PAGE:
“Certain conditions continue to exist in our society, which must be condemned as vigorously as we condemn riots. But in the final analysis, a riot is the language of the unheard. And what is it that America has failed to hear? It has failed to hear that the plight of the Negro poor has worsened over the last few years. It has failed to hear that the promises of freedom and justice have not been met. And it has failed to hear that large segments of white society are more concerned about tranquility and the status quo than about justice, equality and humanity. And so in a real sense our nation’s summers of riots are caused by our nation’s winters of delay. And as long as America postpones justice, we stand in the position of having these recurrences of violence and riots over and over again. Social justice and progress are the absolute guarantors of riot prevention.”

Rioting is the language of the unheard.

Is this not a wise observation that would indicate that communication might be a way to put an end to racism?

I recently came across post on Facebook, which was written by Deltha Katherine Harbin, a wife and mother of two. Since it was a public post and has been circulated widely, I feel comfortable sharing it with you here.

“My husband is 31 years old. [He] can proofread a paper to perfection! ….My husband was raised in an extremely wholesome home where they were not even allowed to watch Harry Potter. My husband has never tried any drugs.… He has never stolen from anyone, not even a corner store. My husband treats me and our sons like royalty. He serves at our local church faithfully and helps anyone he can. None of this stopped my husband from becoming a suspect in Semmes. My husband wanted to do me a favor one night when he got home late from work. He got my keys and drove around the corner to fill my tank at the gas station. While there, an older white woman was at a pump across from him and he noticed she appeared very nervous and stared at him. He said she got in her vehicle and got on her phone and pulled off to an area near the gas station. Within minutes police cars pulled in and surrounded him. He was questioned about why he was out.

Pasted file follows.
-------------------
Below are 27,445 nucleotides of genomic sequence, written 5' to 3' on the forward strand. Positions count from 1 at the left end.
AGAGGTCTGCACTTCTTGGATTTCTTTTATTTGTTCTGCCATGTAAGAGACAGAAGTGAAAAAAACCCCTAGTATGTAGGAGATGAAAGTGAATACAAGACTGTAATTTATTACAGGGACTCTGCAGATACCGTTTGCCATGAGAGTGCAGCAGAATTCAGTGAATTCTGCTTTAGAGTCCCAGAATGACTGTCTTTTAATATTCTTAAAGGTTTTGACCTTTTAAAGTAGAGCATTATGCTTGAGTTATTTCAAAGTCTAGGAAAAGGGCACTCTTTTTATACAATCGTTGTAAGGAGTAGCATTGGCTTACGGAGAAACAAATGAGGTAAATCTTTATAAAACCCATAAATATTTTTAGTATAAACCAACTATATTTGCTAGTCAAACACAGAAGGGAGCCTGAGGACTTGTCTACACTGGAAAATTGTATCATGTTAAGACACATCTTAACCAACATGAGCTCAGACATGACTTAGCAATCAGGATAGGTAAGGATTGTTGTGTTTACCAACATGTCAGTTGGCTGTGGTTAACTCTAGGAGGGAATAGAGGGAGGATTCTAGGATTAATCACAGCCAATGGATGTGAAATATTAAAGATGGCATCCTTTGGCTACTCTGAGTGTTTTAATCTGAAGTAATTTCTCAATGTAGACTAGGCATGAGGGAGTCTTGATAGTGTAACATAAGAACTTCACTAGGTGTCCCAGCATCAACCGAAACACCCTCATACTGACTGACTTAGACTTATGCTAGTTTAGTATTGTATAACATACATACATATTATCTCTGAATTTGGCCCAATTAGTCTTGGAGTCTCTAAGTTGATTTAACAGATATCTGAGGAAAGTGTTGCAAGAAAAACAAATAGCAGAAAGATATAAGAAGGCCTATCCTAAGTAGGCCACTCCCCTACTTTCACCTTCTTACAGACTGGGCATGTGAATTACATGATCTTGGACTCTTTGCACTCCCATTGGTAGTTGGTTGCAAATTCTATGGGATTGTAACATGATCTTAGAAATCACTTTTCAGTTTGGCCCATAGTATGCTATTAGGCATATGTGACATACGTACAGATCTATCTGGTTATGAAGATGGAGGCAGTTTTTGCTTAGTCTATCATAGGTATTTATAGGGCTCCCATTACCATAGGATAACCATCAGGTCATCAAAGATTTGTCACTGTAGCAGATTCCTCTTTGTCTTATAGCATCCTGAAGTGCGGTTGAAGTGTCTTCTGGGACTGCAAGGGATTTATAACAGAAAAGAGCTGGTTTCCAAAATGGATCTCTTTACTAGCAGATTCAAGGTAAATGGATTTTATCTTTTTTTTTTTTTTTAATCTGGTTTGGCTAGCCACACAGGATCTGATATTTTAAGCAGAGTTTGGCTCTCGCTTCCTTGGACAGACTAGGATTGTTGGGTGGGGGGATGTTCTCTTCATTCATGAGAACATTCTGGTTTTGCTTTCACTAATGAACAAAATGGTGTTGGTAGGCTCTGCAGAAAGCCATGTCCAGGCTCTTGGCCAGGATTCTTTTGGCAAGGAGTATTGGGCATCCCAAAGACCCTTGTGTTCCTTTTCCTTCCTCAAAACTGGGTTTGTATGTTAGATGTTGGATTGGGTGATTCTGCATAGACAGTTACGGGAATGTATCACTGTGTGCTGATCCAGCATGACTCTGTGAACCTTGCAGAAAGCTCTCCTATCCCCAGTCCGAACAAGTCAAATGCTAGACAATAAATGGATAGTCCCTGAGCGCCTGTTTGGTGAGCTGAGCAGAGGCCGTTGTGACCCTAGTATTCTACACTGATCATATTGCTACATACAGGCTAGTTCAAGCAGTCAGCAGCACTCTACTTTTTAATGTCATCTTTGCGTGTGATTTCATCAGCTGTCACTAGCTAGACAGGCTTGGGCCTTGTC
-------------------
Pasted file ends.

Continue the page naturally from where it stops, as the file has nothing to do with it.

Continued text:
He was questioned about his activity earlier in the day. He was told he fit a description. They asked who’s car he was driving. He was told he could not leave. He was told the description was simply a black man. Not a 5 ft 7 inch black man of around 220 lbs who loves WWE, macaroni and cheese, and the Temptations. Just black. The older woman was now watching and the cops revealed she had called in his suspicious behavior of pumping gas. And now he was a suspect because he fit the description of being black. He was humiliated. He was emasculated. He was angry. He was helpless. He was on his way to being cuffed when a white man stepped in. An older white man told the officers they were wrong and that my husband had come from a different direction than the robbery they had mentioned. The officers released my husband after this. Not because my husband told them multiple times he was innocent. Not because there were two car seats in the back of my car. My husband’s voice meant nothing. The only voice that penetrated those badges was a white one. My hard working, kind hearted, silly husband was guilty because of his skin and there was absolutely nothing he could do about it. The sight of him caused a woman to call the police. He said he wanted to scream. He wanted to fight. He wanted yell at the top of his lungs that he was a man and he mattered. If he had, he would be deemed aggressive. He would be resisting so he said he kept telling himself he had to make it home to me and the boys. He knew these men could kill him and justify it. He came home a changed man. I am a changed woman. We cried. We prayed and we have healed since this took place but it changed us. Issues that once felt somewhat distant became our reality. So, when you dismiss the plight of black men in America you diminish the ever present fear within our community…. If you think people make this up or are only apprehended by the police when they deserve it… you are part of the problem. Open your eyes but more importantly open your hearts to the reality of being black in America. We don’t get the luxury of ignoring it because we live it. [A current photograph] of my precious family looks threatening to some people. My boys are cuddly and cute until they aren’t anymore and then they become a threat too. My heart aches for our country and I feel so helpless. Lord, please heal the hearts and minds our land!”